OK, but why? Why does a Governor want to erase logos and brands emblematic of mandates and missions created in law as part of the state’s public service? The answer comes in part thanks to Times Union staff writer Casey Seiler, who reported the change back on December 11th. Seiler wrote:
“Telling New York’s story as a state of opportunity for those seeking to live, work and start a business is a top priority of this administration, as is making government more accessible to New Yorkers,” said Cuomo spokesman Rich Azzopardi in an email. “This redesign is a reflection of both those efforts.”
But if that philosophy is the beating heart of the branding effort, its skin and bones consist of strict rules for how state agencies present themselves visually, in everything from brochures and banners to business cards and media-kit flash drive casings.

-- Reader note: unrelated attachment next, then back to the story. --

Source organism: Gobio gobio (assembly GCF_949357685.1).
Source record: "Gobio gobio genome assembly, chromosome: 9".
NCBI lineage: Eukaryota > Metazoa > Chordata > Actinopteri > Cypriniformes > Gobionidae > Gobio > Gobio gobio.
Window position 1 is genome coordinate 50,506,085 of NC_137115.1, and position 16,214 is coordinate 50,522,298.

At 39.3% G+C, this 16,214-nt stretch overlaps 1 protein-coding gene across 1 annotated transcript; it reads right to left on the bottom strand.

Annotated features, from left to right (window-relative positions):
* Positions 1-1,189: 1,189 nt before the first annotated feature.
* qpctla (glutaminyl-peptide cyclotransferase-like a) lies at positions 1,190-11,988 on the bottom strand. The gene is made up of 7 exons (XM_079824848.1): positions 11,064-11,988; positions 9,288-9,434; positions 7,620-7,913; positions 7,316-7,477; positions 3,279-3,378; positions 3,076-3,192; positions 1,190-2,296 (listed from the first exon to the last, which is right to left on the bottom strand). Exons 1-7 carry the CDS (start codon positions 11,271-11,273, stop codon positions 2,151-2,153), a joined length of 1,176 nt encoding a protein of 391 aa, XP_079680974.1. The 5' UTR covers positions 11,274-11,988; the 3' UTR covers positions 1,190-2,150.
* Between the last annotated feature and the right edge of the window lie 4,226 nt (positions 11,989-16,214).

In addition to specifying typography, font size and rules for positioning state logos — they may not be tilted, ever — the guide establishes color palettes for eight general categories of state agencies and government entities, from those providing health and human services (purple) to divisions handling recreation and the environment (olive).
Only a few “legacy logos” will be preserved — including ILoveNY as well as existing tags for the New York Lottery, the MTA and the StartUp program. The use of the state’s oldest logo, the Great Seal, will be “available for use only by the Governor’s office or with permission of the Secretary of State.” The state coat of arms will be used in legal documents such as vehicle registrations.”
Design resistance is futile: “Because these elements and their relation to each other are so essential to the New York state brand,” the booklet states, “the guidelines around these primary brand elements are very specific and not open to much interpretation.”
Seiler went on to report that the state contracted for several hundred million dollars to re-brand itself, a la ILoveNY and NY Works, but to include every logo except the great seal of the state. I presume that is still trotted out on occasion.
I am sure marketing experts told reporter Seiler that something important is gained by re-branding. After all, the state spent a lot of public money on it. I may be told what that is, but what has been lost?